I’ve started drinking hot tea some evenings. Hot tea seems to go well with cold weather. I especially like the Twinings natural peppermint herbal tea. After you’ve steeped it for four minutes– which is what the packet commands — the room is thick with a minty fragrance. Add some milk, and you’ve got a tasty, warming libation the fortifies you against the winter chill.
Drinking hot tea reminds me of my childhood, when Grandma Neal would watch us grandkids and have us drink tea with her in the afternoon. The tea kettle would shriek, the hot water would be poured into the teapot, and as the tea steeped Grandma Neal would set out a small container of milk, honey, a sugar bowl, and a plate of shortbread. We’d make our tea and sit carefully drinking out of china cups on saucers, dunking the shortbread into our cups of milky tea and trying to eat the result without making too much of a mess.
It all seemed very elegant. It was only years later that I realized that Grandma probably used “tea time” to get a rest. If the grandkids were sitting drinking hot tea and eating cookies, that meant they weren’t tearing around her house causing havoc.
We’ve recently come into possession of some old coffee pots and teapots. One is ceramic, one looks like it was taken from a cowboy’s campfire, and one seems to be a metal approximation of frilly lace. My favorite is a vintage, battered copper teapot that has been in Kish’s family for generations — and that looks like it might have inspired the children’s song “I’m a little teapot, short and stout.”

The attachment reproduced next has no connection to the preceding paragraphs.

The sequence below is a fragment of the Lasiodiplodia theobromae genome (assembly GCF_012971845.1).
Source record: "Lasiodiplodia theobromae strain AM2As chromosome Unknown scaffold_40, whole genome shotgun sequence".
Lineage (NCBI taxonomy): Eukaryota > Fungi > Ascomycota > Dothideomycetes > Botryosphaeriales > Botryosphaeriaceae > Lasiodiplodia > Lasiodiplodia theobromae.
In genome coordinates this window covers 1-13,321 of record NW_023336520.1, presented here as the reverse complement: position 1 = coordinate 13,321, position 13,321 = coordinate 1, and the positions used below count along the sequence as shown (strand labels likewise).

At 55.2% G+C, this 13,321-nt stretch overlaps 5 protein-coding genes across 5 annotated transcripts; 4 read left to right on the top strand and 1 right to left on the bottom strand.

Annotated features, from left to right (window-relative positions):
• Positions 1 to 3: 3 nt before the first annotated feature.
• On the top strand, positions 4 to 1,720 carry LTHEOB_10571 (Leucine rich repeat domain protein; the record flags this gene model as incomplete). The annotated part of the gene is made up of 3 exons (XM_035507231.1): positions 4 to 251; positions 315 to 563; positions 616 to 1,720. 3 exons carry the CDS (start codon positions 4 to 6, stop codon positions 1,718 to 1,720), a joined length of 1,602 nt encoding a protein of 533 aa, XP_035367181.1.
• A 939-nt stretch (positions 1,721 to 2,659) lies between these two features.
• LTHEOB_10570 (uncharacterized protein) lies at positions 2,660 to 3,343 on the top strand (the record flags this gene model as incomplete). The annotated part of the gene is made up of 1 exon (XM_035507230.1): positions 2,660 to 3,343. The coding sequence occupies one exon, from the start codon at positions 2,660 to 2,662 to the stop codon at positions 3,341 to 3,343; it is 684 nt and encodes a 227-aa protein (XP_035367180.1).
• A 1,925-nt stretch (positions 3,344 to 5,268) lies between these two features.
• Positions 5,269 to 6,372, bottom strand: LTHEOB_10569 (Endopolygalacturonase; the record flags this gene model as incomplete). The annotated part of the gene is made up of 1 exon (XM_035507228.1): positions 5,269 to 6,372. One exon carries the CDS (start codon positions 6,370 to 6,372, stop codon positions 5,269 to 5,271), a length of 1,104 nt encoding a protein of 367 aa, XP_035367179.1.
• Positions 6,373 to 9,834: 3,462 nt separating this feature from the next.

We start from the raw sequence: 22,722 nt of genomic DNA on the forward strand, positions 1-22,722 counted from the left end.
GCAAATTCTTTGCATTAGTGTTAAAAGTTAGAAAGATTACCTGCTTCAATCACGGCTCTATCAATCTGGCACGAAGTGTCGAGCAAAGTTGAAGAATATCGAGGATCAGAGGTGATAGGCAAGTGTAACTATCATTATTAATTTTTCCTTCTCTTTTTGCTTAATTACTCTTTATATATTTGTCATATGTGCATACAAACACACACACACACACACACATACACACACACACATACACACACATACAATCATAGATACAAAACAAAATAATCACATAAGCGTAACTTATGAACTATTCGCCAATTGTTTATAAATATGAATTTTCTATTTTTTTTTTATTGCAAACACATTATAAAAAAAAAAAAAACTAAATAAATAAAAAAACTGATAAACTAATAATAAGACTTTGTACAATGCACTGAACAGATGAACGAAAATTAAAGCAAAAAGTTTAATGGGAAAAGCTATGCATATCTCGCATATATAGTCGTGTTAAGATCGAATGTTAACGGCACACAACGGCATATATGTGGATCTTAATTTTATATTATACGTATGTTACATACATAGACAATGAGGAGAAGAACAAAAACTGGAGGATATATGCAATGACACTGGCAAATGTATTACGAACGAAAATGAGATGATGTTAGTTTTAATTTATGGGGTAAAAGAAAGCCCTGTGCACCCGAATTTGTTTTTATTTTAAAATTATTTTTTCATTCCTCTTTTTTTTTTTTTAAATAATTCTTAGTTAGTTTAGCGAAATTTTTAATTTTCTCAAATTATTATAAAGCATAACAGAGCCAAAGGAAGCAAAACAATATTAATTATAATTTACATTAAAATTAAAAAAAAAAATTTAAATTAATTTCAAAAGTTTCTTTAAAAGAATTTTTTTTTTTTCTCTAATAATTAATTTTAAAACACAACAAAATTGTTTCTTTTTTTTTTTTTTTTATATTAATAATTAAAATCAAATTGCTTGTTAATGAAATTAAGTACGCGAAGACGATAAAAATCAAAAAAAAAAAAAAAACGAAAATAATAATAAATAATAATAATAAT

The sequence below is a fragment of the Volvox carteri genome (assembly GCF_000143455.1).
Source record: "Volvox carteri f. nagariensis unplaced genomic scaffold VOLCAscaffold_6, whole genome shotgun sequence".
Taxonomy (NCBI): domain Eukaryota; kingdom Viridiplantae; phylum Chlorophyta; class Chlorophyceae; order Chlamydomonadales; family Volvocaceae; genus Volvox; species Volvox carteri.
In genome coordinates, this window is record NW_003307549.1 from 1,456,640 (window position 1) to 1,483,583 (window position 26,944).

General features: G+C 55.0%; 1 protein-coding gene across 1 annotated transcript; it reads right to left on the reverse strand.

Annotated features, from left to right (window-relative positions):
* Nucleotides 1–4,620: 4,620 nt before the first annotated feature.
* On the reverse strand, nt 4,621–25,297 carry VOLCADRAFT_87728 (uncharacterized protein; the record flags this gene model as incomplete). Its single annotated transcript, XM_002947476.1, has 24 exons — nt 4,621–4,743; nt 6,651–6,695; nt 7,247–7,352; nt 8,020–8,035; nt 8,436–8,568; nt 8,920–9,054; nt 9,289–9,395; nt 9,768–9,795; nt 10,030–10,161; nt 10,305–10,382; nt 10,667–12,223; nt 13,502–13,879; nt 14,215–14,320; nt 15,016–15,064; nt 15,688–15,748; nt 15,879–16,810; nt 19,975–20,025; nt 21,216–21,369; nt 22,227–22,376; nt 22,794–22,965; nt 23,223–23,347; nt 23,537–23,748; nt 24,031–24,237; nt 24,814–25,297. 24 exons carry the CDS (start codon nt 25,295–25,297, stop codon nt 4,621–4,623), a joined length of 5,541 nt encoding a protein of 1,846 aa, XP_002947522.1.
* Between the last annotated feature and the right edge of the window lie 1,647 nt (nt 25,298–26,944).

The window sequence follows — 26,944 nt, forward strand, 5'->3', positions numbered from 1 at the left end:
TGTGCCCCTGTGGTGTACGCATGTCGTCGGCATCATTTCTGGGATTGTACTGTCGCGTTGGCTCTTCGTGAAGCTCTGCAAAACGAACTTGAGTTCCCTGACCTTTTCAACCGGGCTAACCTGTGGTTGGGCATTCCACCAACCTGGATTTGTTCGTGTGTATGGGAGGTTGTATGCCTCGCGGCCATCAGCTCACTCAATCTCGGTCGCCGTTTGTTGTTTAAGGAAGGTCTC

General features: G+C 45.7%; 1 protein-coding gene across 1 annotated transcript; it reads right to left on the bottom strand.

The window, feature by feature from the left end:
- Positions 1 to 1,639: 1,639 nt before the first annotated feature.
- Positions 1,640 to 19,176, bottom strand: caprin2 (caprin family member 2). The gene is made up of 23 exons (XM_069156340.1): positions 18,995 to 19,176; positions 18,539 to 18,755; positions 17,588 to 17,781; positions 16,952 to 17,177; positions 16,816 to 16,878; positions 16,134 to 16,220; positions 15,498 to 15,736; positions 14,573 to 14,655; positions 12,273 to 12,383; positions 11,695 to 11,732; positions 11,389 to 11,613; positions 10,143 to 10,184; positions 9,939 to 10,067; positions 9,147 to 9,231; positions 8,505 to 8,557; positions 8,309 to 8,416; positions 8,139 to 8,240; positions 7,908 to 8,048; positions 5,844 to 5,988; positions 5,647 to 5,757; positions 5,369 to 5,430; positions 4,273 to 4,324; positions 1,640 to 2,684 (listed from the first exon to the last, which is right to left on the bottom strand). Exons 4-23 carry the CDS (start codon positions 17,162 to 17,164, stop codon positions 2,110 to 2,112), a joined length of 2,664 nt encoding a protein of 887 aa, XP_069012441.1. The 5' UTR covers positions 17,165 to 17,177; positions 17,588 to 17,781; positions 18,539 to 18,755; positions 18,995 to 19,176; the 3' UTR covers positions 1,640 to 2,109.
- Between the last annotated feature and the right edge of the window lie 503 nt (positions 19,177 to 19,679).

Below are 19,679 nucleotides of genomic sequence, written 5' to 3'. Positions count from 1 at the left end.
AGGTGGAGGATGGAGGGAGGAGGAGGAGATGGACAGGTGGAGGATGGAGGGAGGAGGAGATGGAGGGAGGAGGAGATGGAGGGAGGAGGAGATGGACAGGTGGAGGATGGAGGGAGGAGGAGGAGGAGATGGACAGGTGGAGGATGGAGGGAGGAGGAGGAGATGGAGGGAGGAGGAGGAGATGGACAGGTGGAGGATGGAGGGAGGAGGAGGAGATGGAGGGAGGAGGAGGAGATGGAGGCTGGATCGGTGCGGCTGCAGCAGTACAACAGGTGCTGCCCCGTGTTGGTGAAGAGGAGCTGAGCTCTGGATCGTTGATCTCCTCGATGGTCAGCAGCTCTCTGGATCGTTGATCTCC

In my view, at least, they’re much more interesting and visually appealing than the bland glass and plastic-topped Mr. Coffee-type pots that you see everywhere these days. They harken back to the days when coffee was brewed in a working pot, and then transferred to a fancier container to serve guests after a nice meal.
One of the many distinctive touches you find at The Greenbrier is tea time.
The tea time concert
Every day at 4 p.m., a pianist sits at the grand piano in the garden room to play a march. Then, uniformed waiters and waitresses come striding into the main lobby to the cadence of the music, carrying silver trays groaning with cookies and sweets. The trays are placed on a large central table in the main lobby, tables with silver canisters of steaming hot tea and iced tea are moved into the room, and the guests descend to enjoy the feast.
In the meantime, the pianist gives a 45-minute concert to all who prefer to take their tea with musical accompaniment. It is quite pleasant indeed to sit in the beautiful garden room with the pianist, sipping tea and milk, nibbling on an almond cookie, and listening to the strains of Beethoven’s Fur Elise or a medley of Disney movie tunes.
Good vacations are made, I think, of little moments like this, where you do something fun and unusual in a distinctive place and then can recall the moment with pleasure after you return to your ordinary routine.